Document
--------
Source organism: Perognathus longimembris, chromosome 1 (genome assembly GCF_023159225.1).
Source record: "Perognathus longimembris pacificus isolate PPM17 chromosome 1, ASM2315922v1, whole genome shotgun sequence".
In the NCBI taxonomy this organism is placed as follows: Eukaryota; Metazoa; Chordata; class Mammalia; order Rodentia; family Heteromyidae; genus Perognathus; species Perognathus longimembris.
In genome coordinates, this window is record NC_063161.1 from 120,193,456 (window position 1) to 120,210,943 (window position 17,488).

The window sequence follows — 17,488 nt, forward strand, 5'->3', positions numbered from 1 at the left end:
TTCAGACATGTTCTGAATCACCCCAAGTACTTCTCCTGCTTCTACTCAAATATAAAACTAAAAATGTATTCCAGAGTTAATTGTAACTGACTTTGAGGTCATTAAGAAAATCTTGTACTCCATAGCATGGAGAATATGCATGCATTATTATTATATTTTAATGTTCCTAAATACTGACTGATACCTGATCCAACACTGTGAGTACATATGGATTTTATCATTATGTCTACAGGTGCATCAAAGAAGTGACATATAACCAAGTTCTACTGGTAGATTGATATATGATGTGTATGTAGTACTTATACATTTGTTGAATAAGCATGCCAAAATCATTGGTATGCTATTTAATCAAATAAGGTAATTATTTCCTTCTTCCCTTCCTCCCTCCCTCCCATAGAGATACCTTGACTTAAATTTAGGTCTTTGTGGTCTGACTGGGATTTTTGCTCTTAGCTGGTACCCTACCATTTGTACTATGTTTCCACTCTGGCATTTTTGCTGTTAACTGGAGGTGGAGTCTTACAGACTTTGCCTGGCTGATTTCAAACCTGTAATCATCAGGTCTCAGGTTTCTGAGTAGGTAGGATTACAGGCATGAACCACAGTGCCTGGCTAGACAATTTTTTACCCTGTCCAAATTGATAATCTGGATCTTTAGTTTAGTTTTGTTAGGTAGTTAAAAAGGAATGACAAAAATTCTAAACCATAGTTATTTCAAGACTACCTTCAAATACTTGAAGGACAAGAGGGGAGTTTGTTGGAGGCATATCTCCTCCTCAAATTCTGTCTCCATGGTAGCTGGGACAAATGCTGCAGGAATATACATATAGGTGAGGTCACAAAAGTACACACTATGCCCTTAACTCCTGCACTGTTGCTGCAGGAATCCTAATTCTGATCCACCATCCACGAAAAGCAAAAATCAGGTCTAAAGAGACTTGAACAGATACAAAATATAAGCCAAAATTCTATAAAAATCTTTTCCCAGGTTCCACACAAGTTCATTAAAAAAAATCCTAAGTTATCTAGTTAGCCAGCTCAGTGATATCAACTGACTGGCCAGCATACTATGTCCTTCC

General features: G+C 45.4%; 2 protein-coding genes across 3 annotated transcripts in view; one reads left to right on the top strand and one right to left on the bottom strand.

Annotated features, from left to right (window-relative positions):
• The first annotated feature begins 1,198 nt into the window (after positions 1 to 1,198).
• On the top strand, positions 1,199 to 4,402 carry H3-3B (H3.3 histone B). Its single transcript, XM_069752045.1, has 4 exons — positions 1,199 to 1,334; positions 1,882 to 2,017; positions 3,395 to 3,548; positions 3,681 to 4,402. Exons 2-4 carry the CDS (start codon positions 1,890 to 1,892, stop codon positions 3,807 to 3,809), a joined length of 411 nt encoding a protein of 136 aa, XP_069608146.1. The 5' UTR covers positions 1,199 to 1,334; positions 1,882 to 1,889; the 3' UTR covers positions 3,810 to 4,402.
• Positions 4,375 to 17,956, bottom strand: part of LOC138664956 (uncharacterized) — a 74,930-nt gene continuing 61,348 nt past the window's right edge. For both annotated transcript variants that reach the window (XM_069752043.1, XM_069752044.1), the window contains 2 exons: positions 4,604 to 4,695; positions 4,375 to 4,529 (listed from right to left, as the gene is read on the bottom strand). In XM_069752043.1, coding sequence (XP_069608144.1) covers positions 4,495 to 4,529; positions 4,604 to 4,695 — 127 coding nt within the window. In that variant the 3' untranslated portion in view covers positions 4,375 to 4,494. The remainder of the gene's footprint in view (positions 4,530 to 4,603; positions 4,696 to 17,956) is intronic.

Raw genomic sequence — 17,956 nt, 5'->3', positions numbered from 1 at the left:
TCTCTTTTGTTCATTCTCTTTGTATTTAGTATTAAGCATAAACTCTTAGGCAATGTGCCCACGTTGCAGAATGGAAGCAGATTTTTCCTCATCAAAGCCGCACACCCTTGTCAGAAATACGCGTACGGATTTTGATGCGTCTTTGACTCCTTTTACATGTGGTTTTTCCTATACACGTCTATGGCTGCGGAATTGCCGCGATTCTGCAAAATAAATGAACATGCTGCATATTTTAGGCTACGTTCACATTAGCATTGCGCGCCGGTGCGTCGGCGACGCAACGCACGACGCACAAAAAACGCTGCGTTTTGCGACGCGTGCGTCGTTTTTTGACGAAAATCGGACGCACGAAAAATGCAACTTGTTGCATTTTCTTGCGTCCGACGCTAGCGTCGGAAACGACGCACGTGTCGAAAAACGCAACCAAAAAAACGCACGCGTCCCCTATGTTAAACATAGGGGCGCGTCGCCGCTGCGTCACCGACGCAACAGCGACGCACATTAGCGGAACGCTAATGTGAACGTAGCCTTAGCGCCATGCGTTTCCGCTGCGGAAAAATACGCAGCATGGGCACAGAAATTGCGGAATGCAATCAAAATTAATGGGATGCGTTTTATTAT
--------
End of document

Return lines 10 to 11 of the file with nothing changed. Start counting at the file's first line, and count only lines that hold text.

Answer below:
• On the top strand, positions 1,199 to 4,402 carry H3-3B (H3.3 histone B). Its single transcript, XM_069752045.1, has 4 exons — positions 1,199 to 1,334; positions 1,882 to 2,017; positions 3,395 to 3,548; positions 3,681 to 4,402. Exons 2-4 carry the CDS (start codon positions 1,890 to 1,892, stop codon positions 3,807 to 3,809), a joined length of 411 nt encoding a protein of 136 aa, XP_069608146.1. The 5' UTR covers positions 1,199 to 1,334; positions 1,882 to 1,889; the 3' UTR covers positions 3,810 to 4,402.
• Positions 4,375 to 17,956, bottom strand: part of LOC138664956 (uncharacterized) — a 74,930-nt gene continuing 61,348 nt past the window's right edge. For both annotated transcript variants that reach the window (XM_069752043.1, XM_069752044.1), the window contains 2 exons: positions 4,604 to 4,695; positions 4,375 to 4,529 (listed from right to left, as the gene is read on the bottom strand). In XM_069752043.1, coding sequence (XP_069608144.1) covers positions 4,495 to 4,529; positions 4,604 to 4,695 — 127 coding nt within the window. In that variant the 3' untranslated portion in view covers positions 4,375 to 4,494. The remainder of the gene's footprint in view (positions 4,530 to 4,603; positions 4,696 to 17,956) is intronic.